Literature and in particular, writers have played an exceptional role in the history of the ·modern Czech nation. It was mainly writers who were responsible for the National Revival and the rebirth of the Czech language at the beginning of the nineteenth century. In this century's atmosphere of strong nationalism, writers (often mediocre ones) became national heroes, the mouthpiece of society, the public's celebrated darlings. In 1895, for example, a collection of mediocre, socially patriotic verses from Svatopluk Cech's Songs of the Slave appeared in 24 editions in under a year, something that to any poet today would be unthinkable. Literature retained its exceptional status even during the free republic's short period of existence between the two world wars, and, due primarily to the political situation, also under the Communist regime . Writers were the most active sector of society during the Prague Spring in 1968 and the period leading up to it. For many years, the writers' association's weekly newspaper, Literání noviny was the principal tribune of the opposition intelligentsia.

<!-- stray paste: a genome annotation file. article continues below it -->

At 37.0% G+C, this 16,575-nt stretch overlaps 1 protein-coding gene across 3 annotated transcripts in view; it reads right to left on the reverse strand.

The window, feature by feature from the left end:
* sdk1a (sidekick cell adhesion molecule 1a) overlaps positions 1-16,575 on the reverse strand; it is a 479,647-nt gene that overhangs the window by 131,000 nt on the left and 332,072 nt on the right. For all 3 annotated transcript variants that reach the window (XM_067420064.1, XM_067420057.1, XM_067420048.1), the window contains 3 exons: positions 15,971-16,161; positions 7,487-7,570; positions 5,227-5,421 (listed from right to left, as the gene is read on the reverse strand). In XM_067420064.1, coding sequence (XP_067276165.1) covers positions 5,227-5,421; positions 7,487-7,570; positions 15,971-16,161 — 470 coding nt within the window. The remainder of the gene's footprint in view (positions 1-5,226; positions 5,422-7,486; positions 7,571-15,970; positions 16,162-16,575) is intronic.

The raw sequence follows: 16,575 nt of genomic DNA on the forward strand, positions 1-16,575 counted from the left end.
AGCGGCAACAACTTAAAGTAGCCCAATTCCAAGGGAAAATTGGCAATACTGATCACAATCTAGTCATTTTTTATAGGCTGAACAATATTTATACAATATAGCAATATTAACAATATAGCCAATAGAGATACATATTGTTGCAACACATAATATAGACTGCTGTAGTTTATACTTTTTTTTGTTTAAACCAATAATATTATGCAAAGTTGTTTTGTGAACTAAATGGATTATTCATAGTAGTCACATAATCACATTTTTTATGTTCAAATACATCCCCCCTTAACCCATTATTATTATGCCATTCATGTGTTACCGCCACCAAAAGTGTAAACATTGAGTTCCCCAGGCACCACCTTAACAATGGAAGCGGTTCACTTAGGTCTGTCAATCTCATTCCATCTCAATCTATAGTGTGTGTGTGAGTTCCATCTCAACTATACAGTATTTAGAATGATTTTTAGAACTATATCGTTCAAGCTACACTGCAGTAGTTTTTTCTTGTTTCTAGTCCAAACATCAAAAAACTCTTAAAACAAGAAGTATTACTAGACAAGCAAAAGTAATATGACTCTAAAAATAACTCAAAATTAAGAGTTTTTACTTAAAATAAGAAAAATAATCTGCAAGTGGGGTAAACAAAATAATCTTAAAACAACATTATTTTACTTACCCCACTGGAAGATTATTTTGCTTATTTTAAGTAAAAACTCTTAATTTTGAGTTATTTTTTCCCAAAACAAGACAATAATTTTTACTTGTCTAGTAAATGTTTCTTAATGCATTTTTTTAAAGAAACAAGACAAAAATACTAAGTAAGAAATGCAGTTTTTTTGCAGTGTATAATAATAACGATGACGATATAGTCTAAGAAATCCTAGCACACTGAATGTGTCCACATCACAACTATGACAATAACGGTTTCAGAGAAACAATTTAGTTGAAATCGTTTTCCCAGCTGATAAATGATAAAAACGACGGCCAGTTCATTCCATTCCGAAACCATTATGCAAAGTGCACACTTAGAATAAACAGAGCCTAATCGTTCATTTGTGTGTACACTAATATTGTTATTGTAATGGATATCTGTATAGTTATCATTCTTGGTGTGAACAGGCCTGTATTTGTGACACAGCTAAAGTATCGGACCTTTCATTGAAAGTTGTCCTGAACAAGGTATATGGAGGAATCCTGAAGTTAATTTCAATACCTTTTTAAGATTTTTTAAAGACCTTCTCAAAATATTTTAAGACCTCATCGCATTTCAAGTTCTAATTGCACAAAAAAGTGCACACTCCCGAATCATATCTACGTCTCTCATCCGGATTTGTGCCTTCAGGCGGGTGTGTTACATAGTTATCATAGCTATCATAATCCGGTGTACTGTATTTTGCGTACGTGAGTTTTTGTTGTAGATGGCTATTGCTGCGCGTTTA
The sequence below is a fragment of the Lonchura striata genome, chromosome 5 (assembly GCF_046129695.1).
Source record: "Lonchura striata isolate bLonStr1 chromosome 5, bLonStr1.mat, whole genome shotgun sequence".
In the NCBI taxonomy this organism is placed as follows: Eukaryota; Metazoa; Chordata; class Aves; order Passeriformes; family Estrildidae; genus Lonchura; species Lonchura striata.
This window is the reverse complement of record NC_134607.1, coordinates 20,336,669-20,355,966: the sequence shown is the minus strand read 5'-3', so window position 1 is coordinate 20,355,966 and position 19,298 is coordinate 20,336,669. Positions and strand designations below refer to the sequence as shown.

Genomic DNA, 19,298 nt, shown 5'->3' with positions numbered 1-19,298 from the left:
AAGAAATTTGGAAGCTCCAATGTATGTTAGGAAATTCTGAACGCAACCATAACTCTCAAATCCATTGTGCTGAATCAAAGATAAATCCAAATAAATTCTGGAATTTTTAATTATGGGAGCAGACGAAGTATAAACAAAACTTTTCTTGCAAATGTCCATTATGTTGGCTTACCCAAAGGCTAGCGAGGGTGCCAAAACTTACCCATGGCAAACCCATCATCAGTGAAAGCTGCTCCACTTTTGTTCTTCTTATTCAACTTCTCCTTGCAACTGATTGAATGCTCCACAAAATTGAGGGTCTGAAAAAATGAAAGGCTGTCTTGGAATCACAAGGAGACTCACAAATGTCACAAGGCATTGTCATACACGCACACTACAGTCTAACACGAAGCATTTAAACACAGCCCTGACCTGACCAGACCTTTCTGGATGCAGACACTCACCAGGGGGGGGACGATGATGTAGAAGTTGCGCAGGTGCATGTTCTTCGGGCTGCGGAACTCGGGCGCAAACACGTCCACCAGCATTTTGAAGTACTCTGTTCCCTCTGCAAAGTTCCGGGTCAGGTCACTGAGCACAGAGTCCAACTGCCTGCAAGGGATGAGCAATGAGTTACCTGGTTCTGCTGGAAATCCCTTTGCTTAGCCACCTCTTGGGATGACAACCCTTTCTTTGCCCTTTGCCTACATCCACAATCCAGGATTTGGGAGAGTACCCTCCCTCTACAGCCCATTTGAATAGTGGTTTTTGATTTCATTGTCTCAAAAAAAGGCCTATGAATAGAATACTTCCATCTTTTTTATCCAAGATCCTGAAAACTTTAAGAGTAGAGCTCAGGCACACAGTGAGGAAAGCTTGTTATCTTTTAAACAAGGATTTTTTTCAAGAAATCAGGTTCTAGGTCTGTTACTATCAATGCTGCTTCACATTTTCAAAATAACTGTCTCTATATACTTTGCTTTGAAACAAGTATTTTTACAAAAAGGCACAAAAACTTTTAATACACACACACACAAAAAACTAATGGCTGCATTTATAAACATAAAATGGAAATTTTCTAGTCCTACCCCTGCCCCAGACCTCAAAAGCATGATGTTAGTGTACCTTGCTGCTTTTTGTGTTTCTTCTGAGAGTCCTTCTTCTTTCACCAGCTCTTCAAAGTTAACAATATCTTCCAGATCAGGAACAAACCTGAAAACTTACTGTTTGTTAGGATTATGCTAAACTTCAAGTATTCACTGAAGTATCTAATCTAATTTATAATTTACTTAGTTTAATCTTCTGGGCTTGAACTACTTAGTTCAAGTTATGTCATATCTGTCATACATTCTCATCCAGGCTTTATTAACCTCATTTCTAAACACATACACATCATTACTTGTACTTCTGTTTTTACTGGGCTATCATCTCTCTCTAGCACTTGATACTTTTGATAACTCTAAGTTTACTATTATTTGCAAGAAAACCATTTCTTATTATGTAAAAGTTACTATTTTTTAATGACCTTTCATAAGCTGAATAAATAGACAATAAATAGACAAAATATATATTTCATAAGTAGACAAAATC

Following the Soviet intervention, most writers were banned from publishing: some of them emigrated voluntarily, others were forced into exile. Others stayed behind and although they suffered persecution or even imprisonment, they continued their work, which was spread as samizdat publications. Many of these writers, such as Václav Havel, Ludvík